ECHR ruling in privacy case shows similarities to massive data leak in Albania – Release


An ECHR ruling against Spanish police in a privacy case says the Albanian Socialist Party may have violated citizens’ right to privacy when it compiled a database containing voters’ personal information during the 2021 election campaign.

The European Court of Human Rights on Thursday found that police in Catalonia violated the privacy rights of 20 Spanish judges by compiling files with their personal data when they were not linked to a crime .

In 2014, after several Spanish judges drafted a manifesto on Catalan independence, the newspaper La Razón published personal details and photos of the perpetrators, drawing on a police database.

The ECHR ruled that both the publication of this information and the police database itself violated Article 8 of the Convention on Human Rights. The article, which guarantees the right to respect for private and family life, also includes “an obligation to actively protect the individual against arbitrary interference with his private life by the authorities”, according to the Court.

The judges argued that Spanish law does not allow “the compilation of such reports unrelated to a crime”.

The Court also found that the Spanish state violated Article 8 by failing to properly investigate the judges’ leak of information to the press.

Parallels to Election Data Leak in Albania

Although the court’s ruling applies to Spain, the details of the case resemble a massive data breach that affected Albanian citizens in the spring of last year. Furthermore, the detailed reasoning by the judges in their decision indicates that the Albanian government may have violated the privacy rights of its citizens.

In March 2021, a month before the Albanian parliamentary elections, an Albanian media portal published details of what it claimed was a large database containing the personal details of over 910,000 voters. This data would have been extracted from the civil register and provided to the Socialist Party for use in the 2021 election campaign.

The database included a wealth of voter information, including ID number, names, date of birth, employer, polling center, phone number and whether they were likely to vote. vote for the Socialist Party. Each voter was also assigned a Patron to watch over him.

The Excel spreadsheet was also leaked to the public, circulating throughout Albania via social media and messaging apps.

While the Special Prosecutor’s Office against Corruption and Organized Crime (SPAK) has launched an investigation into the portal which published information about the database for the first time, no similar investigation has been carried out into the PS or d other government institutions.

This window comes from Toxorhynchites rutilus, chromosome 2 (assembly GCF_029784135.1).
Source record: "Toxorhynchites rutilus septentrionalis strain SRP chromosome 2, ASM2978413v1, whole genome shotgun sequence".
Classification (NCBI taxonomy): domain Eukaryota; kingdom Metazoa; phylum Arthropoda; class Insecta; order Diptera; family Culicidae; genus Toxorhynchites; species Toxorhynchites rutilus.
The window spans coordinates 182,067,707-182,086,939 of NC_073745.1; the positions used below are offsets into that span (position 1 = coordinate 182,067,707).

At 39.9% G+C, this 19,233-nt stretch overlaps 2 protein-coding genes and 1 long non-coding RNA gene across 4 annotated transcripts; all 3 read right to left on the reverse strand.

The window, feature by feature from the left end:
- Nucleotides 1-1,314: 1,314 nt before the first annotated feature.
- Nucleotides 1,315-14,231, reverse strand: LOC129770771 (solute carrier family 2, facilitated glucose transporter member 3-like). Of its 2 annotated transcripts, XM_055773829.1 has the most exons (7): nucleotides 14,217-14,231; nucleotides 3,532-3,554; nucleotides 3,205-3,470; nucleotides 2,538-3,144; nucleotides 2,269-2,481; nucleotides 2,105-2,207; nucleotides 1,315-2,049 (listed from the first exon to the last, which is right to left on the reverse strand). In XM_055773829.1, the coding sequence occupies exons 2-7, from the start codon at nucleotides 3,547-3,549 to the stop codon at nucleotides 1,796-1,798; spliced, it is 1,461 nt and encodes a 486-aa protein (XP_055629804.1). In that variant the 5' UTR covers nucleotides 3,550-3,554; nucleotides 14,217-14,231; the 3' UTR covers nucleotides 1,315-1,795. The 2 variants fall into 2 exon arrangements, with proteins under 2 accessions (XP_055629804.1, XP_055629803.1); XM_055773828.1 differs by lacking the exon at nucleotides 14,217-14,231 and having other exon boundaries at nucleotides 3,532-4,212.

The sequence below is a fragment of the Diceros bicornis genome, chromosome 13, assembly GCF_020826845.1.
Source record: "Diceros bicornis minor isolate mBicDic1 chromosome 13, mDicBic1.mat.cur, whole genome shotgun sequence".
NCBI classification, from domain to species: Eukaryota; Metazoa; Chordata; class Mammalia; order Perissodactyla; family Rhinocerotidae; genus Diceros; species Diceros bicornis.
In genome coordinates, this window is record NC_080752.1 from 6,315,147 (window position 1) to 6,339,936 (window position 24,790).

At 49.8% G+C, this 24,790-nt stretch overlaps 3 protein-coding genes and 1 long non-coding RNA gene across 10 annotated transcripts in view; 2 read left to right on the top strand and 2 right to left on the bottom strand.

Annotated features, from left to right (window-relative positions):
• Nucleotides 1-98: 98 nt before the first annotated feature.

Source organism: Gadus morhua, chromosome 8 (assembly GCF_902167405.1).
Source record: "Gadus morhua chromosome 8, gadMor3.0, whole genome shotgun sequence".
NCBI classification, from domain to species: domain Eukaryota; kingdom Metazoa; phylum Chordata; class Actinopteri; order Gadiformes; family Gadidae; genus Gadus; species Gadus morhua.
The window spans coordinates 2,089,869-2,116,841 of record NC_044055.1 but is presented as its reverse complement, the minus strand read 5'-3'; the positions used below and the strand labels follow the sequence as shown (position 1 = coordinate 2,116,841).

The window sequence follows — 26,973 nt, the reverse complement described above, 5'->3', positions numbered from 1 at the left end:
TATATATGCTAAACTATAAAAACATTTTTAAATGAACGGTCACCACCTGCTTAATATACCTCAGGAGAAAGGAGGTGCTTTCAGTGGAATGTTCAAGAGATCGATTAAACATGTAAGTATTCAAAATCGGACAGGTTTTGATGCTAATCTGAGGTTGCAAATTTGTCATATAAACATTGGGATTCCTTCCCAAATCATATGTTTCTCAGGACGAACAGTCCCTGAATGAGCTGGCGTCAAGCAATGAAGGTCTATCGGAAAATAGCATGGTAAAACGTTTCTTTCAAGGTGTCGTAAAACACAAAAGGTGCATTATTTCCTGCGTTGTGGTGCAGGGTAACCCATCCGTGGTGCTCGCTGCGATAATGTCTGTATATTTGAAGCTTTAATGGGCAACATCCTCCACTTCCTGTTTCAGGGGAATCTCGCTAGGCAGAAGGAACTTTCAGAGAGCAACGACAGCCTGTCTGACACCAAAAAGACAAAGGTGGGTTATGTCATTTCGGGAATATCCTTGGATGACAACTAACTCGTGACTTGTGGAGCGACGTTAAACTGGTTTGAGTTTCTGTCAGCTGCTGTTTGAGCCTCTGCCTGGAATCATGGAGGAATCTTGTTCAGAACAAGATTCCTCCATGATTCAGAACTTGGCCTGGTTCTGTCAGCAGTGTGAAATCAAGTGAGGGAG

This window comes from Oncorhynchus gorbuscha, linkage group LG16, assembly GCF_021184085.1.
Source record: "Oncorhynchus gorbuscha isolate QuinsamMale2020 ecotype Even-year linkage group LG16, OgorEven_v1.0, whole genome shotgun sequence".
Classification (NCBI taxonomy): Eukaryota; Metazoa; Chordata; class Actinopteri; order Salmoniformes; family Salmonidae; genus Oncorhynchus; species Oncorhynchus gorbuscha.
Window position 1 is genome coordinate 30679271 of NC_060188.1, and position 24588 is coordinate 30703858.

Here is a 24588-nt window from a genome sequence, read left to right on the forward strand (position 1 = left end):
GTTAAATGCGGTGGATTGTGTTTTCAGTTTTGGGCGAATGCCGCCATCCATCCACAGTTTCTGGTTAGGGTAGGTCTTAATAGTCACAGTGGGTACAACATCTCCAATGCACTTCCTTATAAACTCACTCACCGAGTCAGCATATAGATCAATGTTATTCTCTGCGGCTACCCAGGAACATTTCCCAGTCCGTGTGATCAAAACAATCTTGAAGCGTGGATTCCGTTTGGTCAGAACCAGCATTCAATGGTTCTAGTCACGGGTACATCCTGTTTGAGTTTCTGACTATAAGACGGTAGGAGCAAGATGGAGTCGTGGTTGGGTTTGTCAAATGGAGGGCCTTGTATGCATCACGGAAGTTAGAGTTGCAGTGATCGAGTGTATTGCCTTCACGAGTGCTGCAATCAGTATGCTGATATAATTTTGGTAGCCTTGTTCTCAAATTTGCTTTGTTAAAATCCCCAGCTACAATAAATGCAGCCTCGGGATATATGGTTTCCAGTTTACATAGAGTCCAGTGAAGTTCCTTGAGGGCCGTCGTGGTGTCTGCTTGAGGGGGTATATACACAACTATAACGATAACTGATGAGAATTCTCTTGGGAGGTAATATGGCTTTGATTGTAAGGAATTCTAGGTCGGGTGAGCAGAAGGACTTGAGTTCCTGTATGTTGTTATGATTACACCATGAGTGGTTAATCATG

In July 2021, 160 citizens filed a complaint with SPAK for misuse of their personal data, arguing that “it is unacceptable that [personal] the data is collected, processed and published illegally for electoral interests”, but it remains unclear whether SPAK has opened an investigation.

The criminal investigation, which relates to unauthorized access to computer data, has been entrusted to the Tirana public prosecutor’s office and remains in limbo.

Since then, the Socialist Party has tried to standardize the collection of such data, with Prime Minister Edi Rama praising the so-called “boss system” as key to the PS’s electoral success.

The ECHR ruling in the Spanish case, however, argues that compiling a database with citizens’ private information without reason or justification is a violation of privacy.

Furthermore, the Court held that under Article 8 of the European Convention on Human Rights (to which Albania is a signatory), the state has an active obligation “to protect the individual against any arbitrary interference with his private life by the authorities”.

Given the Court’s decision in the Spanish case, it can be argued that the Socialist Party has failed its citizens in two respects. First, the building of a large database has the potential to constitute “arbitrary interference” with the privacy of Albanian citizens by the authorities. And second, allowing the database, even through sheer negligence, to be disclosed to the press and the public further violated the right to privacy.

The Albanian government has often disregarded citizens’ right to privacy. In December 2021, two other databases containing personal information such as salaries and license plate numbers were also leaked online. Rather than calling for an investigation, Prime Minister Rama welcomed the leak and proposed that salaries be published on an annual basis for the sake of transparency.

The European Court of Human Rights seems to disagree, as does the European Commission which has made it clear that the protection of personal data is a fundamental right in the EU.


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